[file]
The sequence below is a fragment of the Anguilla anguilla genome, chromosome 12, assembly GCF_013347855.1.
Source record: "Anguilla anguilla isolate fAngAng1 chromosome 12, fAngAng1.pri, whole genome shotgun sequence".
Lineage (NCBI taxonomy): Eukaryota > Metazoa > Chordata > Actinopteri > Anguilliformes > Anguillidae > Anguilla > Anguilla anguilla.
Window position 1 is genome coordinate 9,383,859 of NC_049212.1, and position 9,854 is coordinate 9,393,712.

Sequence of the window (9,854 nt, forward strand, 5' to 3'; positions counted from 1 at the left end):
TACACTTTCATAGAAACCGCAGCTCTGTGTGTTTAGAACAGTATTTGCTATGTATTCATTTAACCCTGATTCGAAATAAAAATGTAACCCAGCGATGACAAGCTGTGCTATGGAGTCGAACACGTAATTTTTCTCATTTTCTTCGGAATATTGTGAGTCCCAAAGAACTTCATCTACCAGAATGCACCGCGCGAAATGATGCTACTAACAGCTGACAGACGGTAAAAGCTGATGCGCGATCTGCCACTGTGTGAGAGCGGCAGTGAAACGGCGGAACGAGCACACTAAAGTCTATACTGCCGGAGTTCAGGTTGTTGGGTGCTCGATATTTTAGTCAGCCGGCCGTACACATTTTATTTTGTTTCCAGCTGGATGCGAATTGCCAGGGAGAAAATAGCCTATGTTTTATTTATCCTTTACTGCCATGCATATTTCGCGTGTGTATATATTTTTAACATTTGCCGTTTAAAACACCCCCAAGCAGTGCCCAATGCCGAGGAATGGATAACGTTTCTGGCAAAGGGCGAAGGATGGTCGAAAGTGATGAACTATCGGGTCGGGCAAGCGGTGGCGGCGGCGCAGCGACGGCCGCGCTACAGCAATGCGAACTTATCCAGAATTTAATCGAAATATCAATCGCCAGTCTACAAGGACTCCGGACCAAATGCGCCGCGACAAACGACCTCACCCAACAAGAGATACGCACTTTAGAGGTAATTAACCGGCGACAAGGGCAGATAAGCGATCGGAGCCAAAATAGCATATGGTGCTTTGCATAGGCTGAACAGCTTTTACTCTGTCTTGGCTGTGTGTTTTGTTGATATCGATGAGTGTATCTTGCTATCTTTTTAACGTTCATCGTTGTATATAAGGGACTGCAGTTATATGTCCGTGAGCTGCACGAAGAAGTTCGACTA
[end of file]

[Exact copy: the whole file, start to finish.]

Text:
The sequence below is a fragment of the Anguilla anguilla genome, chromosome 12, assembly GCF_013347855.1.
Source record: "Anguilla anguilla isolate fAngAng1 chromosome 12, fAngAng1.pri, whole genome shotgun sequence".
Lineage (NCBI taxonomy): Eukaryota > Metazoa > Chordata > Actinopteri > Anguilliformes > Anguillidae > Anguilla > Anguilla anguilla.
Window position 1 is genome coordinate 9,383,859 of NC_049212.1, and position 9,854 is coordinate 9,393,712.

Sequence of the window (9,854 nt, forward strand, 5' to 3'; positions counted from 1 at the left end):
TACACTTTCATAGAAACCGCAGCTCTGTGTGTTTAGAACAGTATTTGCTATGTATTCATTTAACCCTGATTCGAAATAAAAATGTAACCCAGCGATGACAAGCTGTGCTATGGAGTCGAACACGTAATTTTTCTCATTTTCTTCGGAATATTGTGAGTCCCAAAGAACTTCATCTACCAGAATGCACCGCGCGAAATGATGCTACTAACAGCTGACAGACGGTAAAAGCTGATGCGCGATCTGCCACTGTGTGAGAGCGGCAGTGAAACGGCGGAACGAGCACACTAAAGTCTATACTGCCGGAGTTCAGGTTGTTGGGTGCTCGATATTTTAGTCAGCCGGCCGTACACATTTTATTTTGTTTCCAGCTGGATGCGAATTGCCAGGGAGAAAATAGCCTATGTTTTATTTATCCTTTACTGCCATGCATATTTCGCGTGTGTATATATTTTTAACATTTGCCGTTTAAAACACCCCCAAGCAGTGCCCAATGCCGAGGAATGGATAACGTTTCTGGCAAAGGGCGAAGGATGGTCGAAAGTGATGAACTATCGGGTCGGGCAAGCGGTGGCGGCGGCGCAGCGACGGCCGCGCTACAGCAATGCGAACTTATCCAGAATTTAATCGAAATATCAATCGCCAGTCTACAAGGACTCCGGACCAAATGCGCCGCGACAAACGACCTCACCCAACAAGAGATACGCACTTTAGAGGTAATTAACCGGCGACAAGGGCAGATAAGCGATCGGAGCCAAAATAGCATATGGTGCTTTGCATAGGCTGAACAGCTTTTACTCTGTCTTGGCTGTGTGTTTTGTTGATATCGATGAGTGTATCTTGCTATCTTTTTAACGTTCATCGTTGTATATAAGGGACTGCAGTTATATGTCCGTGAGCTGCACGAAGAAGTTCGACTA